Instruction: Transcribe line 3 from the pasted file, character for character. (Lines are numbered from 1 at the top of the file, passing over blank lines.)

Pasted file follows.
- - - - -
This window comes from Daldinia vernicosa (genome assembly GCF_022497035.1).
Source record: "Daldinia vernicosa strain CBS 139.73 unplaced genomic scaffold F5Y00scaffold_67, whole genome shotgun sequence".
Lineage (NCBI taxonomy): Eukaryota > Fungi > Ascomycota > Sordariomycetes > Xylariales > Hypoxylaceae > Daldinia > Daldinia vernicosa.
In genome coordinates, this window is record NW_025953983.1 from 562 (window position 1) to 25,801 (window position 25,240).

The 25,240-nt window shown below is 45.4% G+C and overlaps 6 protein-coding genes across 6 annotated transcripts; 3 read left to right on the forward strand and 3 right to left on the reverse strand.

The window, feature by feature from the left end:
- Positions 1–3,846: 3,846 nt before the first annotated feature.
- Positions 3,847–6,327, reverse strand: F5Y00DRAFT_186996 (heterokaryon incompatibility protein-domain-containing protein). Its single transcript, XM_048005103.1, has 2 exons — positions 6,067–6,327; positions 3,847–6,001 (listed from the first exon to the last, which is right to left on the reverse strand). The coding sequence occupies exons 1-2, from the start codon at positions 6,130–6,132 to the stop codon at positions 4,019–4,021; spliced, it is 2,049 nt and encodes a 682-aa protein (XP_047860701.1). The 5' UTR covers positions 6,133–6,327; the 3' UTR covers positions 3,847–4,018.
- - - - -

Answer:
Lineage (NCBI taxonomy): Eukaryota > Fungi > Ascomycota > Sordariomycetes > Xylariales > Hypoxylaceae > Daldinia > Daldinia vernicosa.